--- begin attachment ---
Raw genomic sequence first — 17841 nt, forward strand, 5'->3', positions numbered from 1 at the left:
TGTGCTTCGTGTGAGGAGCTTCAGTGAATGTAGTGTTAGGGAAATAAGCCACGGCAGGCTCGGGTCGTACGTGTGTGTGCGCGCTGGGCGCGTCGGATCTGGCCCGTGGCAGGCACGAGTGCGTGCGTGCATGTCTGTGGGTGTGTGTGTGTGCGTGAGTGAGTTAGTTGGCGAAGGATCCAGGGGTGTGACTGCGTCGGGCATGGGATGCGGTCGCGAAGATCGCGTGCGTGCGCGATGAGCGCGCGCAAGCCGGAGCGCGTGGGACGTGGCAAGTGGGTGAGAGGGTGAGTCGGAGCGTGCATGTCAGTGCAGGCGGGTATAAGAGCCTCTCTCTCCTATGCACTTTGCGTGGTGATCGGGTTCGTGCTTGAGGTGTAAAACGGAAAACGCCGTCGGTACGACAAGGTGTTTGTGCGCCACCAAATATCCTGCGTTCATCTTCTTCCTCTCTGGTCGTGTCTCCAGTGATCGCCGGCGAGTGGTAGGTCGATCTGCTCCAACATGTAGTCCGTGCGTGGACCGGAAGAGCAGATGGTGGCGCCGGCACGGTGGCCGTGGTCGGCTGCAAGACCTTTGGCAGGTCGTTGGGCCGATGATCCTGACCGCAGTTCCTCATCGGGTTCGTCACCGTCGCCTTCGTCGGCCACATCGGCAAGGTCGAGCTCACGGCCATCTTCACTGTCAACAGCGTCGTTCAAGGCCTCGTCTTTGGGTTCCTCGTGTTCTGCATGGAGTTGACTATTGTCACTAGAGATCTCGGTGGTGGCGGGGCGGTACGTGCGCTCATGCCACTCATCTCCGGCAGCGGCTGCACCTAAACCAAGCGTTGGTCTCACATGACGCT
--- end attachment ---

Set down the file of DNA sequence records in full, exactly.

Raw genomic sequence first — 17841 nt, forward strand, 5'->3', positions numbered from 1 at the left:
TGTGCTTCGTGTGAGGAGCTTCAGTGAATGTAGTGTTAGGGAAATAAGCCACGGCAGGCTCGGGTCGTACGTGTGTGTGCGCGCTGGGCGCGTCGGATCTGGCCCGTGGCAGGCACGAGTGCGTGCGTGCATGTCTGTGGGTGTGTGTGTGTGCGTGAGTGAGTTAGTTGGCGAAGGATCCAGGGGTGTGACTGCGTCGGGCATGGGATGCGGTCGCGAAGATCGCGTGCGTGCGCGATGAGCGCGCGCAAGCCGGAGCGCGTGGGACGTGGCAAGTGGGTGAGAGGGTGAGTCGGAGCGTGCATGTCAGTGCAGGCGGGTATAAGAGCCTCTCTCTCCTATGCACTTTGCGTGGTGATCGGGTTCGTGCTTGAGGTGTAAAACGGAAAACGCCGTCGGTACGACAAGGTGTTTGTGCGCCACCAAATATCCTGCGTTCATCTTCTTCCTCTCTGGTCGTGTCTCCAGTGATCGCCGGCGAGTGGTAGGTCGATCTGCTCCAACATGTAGTCCGTGCGTGGACCGGAAGAGCAGATGGTGGCGCCGGCACGGTGGCCGTGGTCGGCTGCAAGACCTTTGGCAGGTCGTTGGGCCGATGATCCTGACCGCAGTTCCTCATCGGGTTCGTCACCGTCGCCTTCGTCGGCCACATCGGCAAGGTCGAGCTCACGGCCATCTTCACTGTCAACAGCGTCGTTCAAGGCCTCGTCTTTGGGTTCCTCGTGTTCTGCATGGAGTTGACTATTGTCACTAGAGATCTCGGTGGTGGCGGGGCGGTACGTGCGCTCATGCCACTCATCTCCGGCAGCGGCTGCACCTAAACCAAGCGTTGGTCTCACATGACGCT